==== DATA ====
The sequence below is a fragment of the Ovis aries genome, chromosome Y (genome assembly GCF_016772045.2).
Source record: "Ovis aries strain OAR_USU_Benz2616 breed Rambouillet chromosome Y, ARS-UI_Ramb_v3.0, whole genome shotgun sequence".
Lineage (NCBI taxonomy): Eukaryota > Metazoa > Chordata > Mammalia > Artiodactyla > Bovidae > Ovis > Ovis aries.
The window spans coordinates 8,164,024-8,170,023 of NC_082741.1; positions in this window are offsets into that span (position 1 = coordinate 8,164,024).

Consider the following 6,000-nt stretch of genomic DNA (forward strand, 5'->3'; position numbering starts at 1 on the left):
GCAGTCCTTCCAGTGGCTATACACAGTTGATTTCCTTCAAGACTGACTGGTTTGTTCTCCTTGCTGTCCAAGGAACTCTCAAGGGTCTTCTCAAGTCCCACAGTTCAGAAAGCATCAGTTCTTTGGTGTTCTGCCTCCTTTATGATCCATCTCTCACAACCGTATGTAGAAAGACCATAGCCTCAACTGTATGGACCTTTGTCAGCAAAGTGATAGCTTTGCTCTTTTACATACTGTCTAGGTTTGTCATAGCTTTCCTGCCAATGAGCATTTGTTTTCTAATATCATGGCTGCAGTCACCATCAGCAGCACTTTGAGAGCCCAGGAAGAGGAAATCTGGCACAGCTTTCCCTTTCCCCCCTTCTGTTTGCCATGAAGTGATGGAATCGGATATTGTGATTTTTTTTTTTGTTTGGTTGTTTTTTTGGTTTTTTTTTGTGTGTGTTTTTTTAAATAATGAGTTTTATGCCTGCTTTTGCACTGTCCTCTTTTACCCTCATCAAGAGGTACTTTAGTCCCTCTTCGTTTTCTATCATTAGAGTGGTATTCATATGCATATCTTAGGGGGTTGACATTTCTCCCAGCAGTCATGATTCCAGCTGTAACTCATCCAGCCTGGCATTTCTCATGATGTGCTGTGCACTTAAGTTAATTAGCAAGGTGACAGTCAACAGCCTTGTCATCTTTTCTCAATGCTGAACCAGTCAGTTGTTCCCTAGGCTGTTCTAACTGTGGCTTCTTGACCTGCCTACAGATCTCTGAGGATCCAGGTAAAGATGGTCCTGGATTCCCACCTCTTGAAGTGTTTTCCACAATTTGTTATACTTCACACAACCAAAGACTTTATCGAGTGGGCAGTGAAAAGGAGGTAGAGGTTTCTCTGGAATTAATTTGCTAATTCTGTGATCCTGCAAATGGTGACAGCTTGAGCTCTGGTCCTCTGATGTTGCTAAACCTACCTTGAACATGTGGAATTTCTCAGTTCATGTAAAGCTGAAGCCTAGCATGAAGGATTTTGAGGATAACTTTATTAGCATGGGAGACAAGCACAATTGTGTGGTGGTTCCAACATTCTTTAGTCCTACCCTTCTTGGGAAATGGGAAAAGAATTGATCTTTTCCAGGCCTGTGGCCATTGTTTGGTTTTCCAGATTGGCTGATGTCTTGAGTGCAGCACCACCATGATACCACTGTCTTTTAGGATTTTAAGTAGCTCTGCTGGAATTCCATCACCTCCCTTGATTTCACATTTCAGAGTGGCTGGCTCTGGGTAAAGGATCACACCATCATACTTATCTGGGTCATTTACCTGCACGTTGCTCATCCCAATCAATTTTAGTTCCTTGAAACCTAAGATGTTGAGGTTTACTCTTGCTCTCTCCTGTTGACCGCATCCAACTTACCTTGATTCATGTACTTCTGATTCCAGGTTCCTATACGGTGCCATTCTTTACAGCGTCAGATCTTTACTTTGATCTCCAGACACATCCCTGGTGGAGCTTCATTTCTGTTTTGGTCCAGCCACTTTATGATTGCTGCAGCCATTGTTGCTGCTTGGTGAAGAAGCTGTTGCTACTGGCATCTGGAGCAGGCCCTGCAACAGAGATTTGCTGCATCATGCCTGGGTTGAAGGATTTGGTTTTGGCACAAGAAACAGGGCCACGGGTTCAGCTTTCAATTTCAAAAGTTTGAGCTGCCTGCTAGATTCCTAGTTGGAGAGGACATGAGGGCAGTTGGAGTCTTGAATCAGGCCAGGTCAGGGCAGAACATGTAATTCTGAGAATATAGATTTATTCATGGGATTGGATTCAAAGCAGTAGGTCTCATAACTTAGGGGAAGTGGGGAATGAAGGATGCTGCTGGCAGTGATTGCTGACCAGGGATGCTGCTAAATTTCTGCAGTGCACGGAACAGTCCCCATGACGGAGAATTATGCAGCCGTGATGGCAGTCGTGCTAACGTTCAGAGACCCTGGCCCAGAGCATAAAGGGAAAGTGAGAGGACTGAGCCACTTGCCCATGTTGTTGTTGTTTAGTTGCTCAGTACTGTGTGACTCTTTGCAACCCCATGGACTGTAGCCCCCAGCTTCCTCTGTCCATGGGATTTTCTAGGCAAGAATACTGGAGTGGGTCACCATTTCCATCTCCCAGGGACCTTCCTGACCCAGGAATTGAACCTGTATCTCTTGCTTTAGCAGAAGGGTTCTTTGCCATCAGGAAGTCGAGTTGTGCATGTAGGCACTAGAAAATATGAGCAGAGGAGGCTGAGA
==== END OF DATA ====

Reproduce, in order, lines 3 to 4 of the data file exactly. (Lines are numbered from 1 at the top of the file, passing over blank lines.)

Lineage (NCBI taxonomy): Eukaryota > Metazoa > Chordata > Mammalia > Artiodactyla > Bovidae > Ovis > Ovis aries.
The window spans coordinates 8,164,024-8,170,023 of NC_082741.1; positions in this window are offsets into that span (position 1 = coordinate 8,164,024).